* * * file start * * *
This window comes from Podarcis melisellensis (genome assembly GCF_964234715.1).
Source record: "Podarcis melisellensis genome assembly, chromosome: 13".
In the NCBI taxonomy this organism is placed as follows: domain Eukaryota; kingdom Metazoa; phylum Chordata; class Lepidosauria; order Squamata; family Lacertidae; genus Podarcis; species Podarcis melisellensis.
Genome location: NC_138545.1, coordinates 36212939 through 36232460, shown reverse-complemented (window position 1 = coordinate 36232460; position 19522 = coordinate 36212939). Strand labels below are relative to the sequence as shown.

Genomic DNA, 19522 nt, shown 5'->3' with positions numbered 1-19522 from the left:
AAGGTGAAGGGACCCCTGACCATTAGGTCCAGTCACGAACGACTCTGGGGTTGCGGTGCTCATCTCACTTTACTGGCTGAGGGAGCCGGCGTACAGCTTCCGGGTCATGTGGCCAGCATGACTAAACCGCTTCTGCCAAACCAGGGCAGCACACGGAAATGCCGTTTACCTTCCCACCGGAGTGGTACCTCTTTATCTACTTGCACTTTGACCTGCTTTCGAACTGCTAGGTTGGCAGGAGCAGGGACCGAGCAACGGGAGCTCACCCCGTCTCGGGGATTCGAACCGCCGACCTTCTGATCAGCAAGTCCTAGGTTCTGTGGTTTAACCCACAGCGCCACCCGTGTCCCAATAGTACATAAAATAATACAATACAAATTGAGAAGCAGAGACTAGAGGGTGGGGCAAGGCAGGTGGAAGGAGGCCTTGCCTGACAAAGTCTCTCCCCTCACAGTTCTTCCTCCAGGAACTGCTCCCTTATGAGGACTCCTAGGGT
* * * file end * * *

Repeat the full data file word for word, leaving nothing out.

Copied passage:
This window comes from Podarcis melisellensis (genome assembly GCF_964234715.1).
Source record: "Podarcis melisellensis genome assembly, chromosome: 13".
In the NCBI taxonomy this organism is placed as follows: domain Eukaryota; kingdom Metazoa; phylum Chordata; class Lepidosauria; order Squamata; family Lacertidae; genus Podarcis; species Podarcis melisellensis.
Genome location: NC_138545.1, coordinates 36212939 through 36232460, shown reverse-complemented (window position 1 = coordinate 36232460; position 19522 = coordinate 36212939). Strand labels below are relative to the sequence as shown.

Genomic DNA, 19522 nt, shown 5'->3' with positions numbered 1-19522 from the left:
AAGGTGAAGGGACCCCTGACCATTAGGTCCAGTCACGAACGACTCTGGGGTTGCGGTGCTCATCTCACTTTACTGGCTGAGGGAGCCGGCGTACAGCTTCCGGGTCATGTGGCCAGCATGACTAAACCGCTTCTGCCAAACCAGGGCAGCACACGGAAATGCCGTTTACCTTCCCACCGGAGTGGTACCTCTTTATCTACTTGCACTTTGACCTGCTTTCGAACTGCTAGGTTGGCAGGAGCAGGGACCGAGCAACGGGAGCTCACCCCGTCTCGGGGATTCGAACCGCCGACCTTCTGATCAGCAAGTCCTAGGTTCTGTGGTTTAACCCACAGCGCCACCCGTGTCCCAATAGTACATAAAATAATACAATACAAATTGAGAAGCAGAGACTAGAGGGTGGGGCAAGGCAGGTGGAAGGAGGCCTTGCCTGACAAAGTCTCTCCCCTCACAGTTCTTCCTCCAGGAACTGCTCCCTTATGAGGACTCCTAGGGT